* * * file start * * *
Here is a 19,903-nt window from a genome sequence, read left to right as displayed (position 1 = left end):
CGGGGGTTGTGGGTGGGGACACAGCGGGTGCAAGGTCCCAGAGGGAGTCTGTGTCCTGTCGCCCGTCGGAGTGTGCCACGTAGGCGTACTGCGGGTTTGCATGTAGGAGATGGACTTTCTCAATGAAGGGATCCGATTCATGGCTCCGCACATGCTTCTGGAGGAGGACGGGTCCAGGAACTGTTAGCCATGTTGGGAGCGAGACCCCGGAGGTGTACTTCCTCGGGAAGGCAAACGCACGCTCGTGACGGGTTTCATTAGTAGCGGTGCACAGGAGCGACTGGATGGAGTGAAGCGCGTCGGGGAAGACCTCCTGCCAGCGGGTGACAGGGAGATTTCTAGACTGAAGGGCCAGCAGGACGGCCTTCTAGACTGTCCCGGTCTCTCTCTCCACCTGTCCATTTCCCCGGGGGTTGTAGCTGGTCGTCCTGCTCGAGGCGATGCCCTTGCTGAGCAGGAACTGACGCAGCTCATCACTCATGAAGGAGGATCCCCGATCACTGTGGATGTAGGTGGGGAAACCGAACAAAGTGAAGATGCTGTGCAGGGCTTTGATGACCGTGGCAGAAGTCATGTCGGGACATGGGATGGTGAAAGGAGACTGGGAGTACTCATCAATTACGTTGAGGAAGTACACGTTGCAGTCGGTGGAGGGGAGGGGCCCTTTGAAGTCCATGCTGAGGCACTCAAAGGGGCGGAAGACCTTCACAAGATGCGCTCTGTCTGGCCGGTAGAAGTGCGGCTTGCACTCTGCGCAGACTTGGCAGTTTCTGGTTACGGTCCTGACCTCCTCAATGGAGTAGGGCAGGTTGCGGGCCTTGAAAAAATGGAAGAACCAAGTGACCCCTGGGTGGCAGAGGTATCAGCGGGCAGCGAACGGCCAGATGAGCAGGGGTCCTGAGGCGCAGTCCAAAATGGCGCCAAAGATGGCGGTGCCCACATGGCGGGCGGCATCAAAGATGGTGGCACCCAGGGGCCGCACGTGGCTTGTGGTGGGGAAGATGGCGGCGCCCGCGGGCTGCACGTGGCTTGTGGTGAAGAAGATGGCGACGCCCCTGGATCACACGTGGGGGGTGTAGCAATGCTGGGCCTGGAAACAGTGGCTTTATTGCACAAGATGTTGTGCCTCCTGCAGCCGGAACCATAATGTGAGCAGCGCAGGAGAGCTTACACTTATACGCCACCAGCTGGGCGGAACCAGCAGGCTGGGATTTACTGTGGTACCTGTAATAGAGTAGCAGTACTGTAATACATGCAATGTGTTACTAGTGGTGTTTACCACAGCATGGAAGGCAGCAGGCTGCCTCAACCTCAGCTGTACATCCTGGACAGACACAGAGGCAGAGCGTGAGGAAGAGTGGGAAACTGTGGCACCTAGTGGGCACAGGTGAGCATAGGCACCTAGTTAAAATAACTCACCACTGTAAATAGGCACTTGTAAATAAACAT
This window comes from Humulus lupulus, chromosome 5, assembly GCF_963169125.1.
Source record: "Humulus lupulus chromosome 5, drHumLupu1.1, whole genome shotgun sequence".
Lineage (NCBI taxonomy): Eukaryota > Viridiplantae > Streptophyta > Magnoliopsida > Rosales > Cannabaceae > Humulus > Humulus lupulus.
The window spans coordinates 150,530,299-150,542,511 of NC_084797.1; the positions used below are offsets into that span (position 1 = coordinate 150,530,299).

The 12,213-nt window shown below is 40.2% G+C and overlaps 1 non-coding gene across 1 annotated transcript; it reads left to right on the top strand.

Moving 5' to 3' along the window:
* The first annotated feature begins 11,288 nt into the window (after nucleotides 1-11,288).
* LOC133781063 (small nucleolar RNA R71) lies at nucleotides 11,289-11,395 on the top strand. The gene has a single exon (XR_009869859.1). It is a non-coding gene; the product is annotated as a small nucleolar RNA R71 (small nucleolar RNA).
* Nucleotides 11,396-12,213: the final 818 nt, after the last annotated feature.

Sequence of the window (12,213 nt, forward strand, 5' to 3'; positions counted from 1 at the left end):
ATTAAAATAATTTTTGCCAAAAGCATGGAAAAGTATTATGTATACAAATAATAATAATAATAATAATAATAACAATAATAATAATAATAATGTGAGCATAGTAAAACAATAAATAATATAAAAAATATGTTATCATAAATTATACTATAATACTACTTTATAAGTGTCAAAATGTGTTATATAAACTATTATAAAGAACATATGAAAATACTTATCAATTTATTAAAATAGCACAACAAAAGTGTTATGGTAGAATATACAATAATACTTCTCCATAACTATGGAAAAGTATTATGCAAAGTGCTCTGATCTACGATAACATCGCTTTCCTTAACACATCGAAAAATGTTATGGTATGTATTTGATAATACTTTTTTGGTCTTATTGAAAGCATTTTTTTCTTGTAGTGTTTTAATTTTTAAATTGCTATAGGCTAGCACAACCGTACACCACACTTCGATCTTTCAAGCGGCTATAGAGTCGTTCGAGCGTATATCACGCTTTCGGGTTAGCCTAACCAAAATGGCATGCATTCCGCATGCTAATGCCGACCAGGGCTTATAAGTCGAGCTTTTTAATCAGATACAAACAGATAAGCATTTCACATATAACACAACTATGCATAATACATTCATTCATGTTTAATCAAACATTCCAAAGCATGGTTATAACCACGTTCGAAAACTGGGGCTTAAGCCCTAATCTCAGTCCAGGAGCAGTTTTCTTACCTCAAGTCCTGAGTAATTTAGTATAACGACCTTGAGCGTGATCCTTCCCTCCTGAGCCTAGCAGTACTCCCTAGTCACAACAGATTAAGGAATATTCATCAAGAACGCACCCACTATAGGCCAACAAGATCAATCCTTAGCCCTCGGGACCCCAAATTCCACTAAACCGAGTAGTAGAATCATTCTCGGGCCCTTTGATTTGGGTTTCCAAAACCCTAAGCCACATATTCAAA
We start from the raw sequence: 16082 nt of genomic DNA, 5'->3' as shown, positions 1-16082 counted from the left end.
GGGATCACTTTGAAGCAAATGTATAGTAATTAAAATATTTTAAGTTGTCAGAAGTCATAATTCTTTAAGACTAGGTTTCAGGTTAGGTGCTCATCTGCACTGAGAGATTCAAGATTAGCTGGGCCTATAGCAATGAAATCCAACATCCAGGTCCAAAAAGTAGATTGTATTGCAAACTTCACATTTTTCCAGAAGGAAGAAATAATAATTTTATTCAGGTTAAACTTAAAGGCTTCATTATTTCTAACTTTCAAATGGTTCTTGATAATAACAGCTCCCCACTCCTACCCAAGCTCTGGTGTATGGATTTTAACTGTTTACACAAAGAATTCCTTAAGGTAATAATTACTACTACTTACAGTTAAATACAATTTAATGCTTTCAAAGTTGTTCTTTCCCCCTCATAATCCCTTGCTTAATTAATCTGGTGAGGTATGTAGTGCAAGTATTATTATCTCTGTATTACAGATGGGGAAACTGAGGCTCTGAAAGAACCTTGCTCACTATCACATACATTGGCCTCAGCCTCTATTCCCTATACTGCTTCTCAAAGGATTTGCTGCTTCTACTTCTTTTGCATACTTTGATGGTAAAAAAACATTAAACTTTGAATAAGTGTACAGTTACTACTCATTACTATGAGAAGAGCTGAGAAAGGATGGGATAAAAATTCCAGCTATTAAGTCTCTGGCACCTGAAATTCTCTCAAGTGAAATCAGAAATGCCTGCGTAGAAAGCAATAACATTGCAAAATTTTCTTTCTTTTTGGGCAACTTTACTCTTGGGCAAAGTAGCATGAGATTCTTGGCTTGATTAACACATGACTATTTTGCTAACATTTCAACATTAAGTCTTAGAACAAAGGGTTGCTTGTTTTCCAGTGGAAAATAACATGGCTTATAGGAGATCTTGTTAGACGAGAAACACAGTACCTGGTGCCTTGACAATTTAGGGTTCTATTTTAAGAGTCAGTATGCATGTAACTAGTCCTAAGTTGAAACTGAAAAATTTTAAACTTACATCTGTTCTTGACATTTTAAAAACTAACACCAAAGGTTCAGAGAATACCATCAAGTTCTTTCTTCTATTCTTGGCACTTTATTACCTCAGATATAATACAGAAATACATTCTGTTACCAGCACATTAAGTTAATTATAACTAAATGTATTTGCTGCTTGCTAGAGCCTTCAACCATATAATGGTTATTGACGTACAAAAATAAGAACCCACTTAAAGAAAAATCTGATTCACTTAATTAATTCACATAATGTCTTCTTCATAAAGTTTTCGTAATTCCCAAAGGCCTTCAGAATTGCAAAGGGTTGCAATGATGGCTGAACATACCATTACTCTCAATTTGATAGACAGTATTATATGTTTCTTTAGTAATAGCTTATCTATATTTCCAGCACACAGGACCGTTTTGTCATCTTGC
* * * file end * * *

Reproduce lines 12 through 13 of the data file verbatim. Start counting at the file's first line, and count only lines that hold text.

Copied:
Sequence of the window (12,213 nt, forward strand, 5' to 3'; positions counted from 1 at the left end):
ATTAAAATAATTTTTGCCAAAAGCATGGAAAAGTATTATGTATACAAATAATAATAATAATAATAATAATAACAATAATAATAATAATAATGTGAGCATAGTAAAACAATAAATAATATAAAAAATATGTTATCATAAATTATACTATAATACTACTTTATAAGTGTCAAAATGTGTTATATAAACTATTATAAAGAACATATGAAAATACTTATCAATTTATTAAAATAGCACAACAAAAGTGTTATGGTAGAATATACAATAATACTTCTCCATAACTATGGAAAAGTATTATGCAAAGTGCTCTGATCTACGATAACATCGCTTTCCTTAACACATCGAAAAATGTTATGGTATGTATTTGATAATACTTTTTTGGTCTTATTGAAAGCATTTTTTTCTTGTAGTGTTTTAATTTTTAAATTGCTATAGGCTAGCACAACCGTACACCACACTTCGATCTTTCAAGCGGCTATAGAGTCGTTCGAGCGTATATCACGCTTTCGGGTTAGCCTAACCAAAATGGCATGCATTCCGCATGCTAATGCCGACCAGGGCTTATAAGTCGAGCTTTTTAATCAGATACAAACAGATAAGCATTTCACATATAACACAACTATGCATAATACATTCATTCATGTTTAATCAAACATTCCAAAGCATGGTTATAACCACGTTCGAAAACTGGGGCTTAAGCCCTAATCTCAGTCCAGGAGCAGTTTTCTTACCTCAAGTCCTGAGTAATTTAGTATAACGACCTTGAGCGTGATCCTTCCCTCCTGAGCCTAGCAGTACTCCCTAGTCACAACAGATTAAGGAATATTCATCAAGAACGCACCCACTATAGGCCAACAAGATCAATCCTTAGCCCTCGGGACCCCAAATTCCACTAAACCGAGTAGTAGAATCATTCTCGGGCCCTTTGATTTGGGTTTCCAAAACCCTAAGCCACATATTCAAA